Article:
It highlighted the need for increased epidemiological data with a focus on indigenous ethnicity. Lack of data about the level of treatment take-up amongst indigenous people living with HIV is posing a challenge for Treatment as Prevention (TasP) strategies.
“We believe those trends exist all over the world, but we don’t have the epidemiological data. We are advocating for epidemiological evidence as that is what we need for the dominant cultures to recognise us as a key population at greater risk of HIV and AIDS along with gay men and sex workers, so governments can free up the money for us and we can create our own solutions,” he asserts.
Forty-nine-year-old Stratton, a citizen of the Mississaugas of the New Credit First Nation, Ontario, with mixed English and Ojibwe heritage, was diagnosed with HIV in 1990.
He believes that indigenous people are particularly vulnerable due to “colonisation, neo-colonialism, resource extraction, and assimilation amongst other similar issues” that push them down on social determinants of health and put them at higher risk of all poor health outcomes.
According to the Australian Bureau of Statistics, the rate of HIV diagnoses among Aboriginal and Torres Strait Islander women was substantially greater than among Australian-born non-Indigenous women (1.5 compared with 0.4 per 100,000 population).
Between 2004 and 2014, 231 Aboriginal and Torres Strait Islander people were diagnosed with HIV. In 2013, the rate of newly diagnosed HIV infections was greater in the indigenous population (5.4 per 100,000) compared to the Australian-born non-indigenous population (3.9 per 100,000).
“We can’t just pretend that HIV/AIDS exists in isolation,” Stratton says. “The problem of social justice is systemic. We have to be able to leverage international human rights mechanisms so countries can be held accountable.
“We have to encourage nation states to follow the recommendations from the United Nations Declaration on the Rights of the Indigenous People and the International Labour Organisation’s Convention 169, which talks of how to engage indigenous people,” he concludes.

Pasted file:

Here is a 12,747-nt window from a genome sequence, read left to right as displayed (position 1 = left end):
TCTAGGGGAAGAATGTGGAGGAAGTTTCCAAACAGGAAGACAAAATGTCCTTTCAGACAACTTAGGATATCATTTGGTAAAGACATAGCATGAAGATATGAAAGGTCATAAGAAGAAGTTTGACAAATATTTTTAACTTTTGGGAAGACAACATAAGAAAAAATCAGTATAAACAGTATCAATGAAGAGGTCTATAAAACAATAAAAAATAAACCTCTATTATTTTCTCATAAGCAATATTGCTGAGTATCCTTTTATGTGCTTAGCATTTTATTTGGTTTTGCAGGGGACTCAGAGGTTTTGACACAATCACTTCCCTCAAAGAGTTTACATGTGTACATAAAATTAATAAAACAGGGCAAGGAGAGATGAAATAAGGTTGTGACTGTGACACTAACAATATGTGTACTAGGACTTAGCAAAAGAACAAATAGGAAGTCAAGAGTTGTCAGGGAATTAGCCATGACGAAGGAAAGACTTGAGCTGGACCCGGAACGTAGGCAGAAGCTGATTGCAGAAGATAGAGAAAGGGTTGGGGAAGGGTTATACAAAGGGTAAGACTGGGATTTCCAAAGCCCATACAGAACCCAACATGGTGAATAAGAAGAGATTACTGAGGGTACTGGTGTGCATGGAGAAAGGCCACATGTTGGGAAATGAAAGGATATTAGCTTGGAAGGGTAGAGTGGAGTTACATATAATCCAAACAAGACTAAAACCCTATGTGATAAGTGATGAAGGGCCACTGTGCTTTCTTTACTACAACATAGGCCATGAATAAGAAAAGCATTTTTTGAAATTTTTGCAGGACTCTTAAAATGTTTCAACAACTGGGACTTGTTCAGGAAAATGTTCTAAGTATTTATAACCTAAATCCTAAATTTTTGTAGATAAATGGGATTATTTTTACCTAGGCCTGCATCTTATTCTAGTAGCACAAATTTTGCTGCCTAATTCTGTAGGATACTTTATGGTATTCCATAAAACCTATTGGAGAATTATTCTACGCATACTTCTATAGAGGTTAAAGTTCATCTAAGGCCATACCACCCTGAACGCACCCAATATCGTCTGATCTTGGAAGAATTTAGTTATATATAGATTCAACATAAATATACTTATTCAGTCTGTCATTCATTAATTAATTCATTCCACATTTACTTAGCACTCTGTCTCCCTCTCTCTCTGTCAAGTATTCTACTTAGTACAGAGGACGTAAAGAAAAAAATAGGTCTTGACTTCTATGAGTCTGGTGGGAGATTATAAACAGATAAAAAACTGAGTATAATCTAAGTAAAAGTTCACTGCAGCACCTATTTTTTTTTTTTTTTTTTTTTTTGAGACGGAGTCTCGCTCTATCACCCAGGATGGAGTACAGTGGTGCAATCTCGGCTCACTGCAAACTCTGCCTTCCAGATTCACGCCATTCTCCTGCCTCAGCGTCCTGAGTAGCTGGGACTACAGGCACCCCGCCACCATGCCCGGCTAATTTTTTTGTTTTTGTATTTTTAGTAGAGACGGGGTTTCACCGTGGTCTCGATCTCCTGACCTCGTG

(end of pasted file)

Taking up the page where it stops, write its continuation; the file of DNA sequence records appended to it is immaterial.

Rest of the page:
IIWGHA has been working at increasing knowledge and addressing the entrenched stigma of HIV and AIDS within indigenous communities and supporting indigenous-directed research and awareness initiatives.
Its mandate and strategic plan are based on the 2006 ‘Toronto Charter: Indigenous People’s Action Plan’ that acknowledges the right of indigenous peoples to autonomy, social justice and human rights.
Doris Peltier, Aboriginal Women and Leadership Coordinator with CAAN, has been working with women living way below the poverty line, some of whom had their children taken away when they were diagnosed with HIV.
Diagnosed with AIDS at the age of 44 while actively using drugs in Toronto, Peltier believes systemic issues – such as the fear of losing one’s child to the authorities – act as barriers preventing people from discussing their condition.
“A social system that is supposed to be there to support women is actually the one that is putting barriers up for the women,” Peltier tells IPS.
When she decided to go home and reconnect with her family and her First Nations community in Wikwemikong, Ontario, some supported her but others remained reluctant to embrace her.
People wouldn’t let her use their dishes and asked her to clean the toilet after use.
“Soon rumours began to circulate and one of the words being used to talk about me was ‘Wiinaapineh’ (dirty disease). I stood my ground and became better with medication, and my family’s support and encouragement,” Peltier says.
“People have to know that there is help available, there is treatment and prevention and that they can have a good quality life,” concludes Peltier, who is today a great-grandmother.
For her, one of the key responses to high rates impacting indigenous women is to empower them to tap into their inner strength and resilience, and break the code of silence to speak up about HIV/AIDS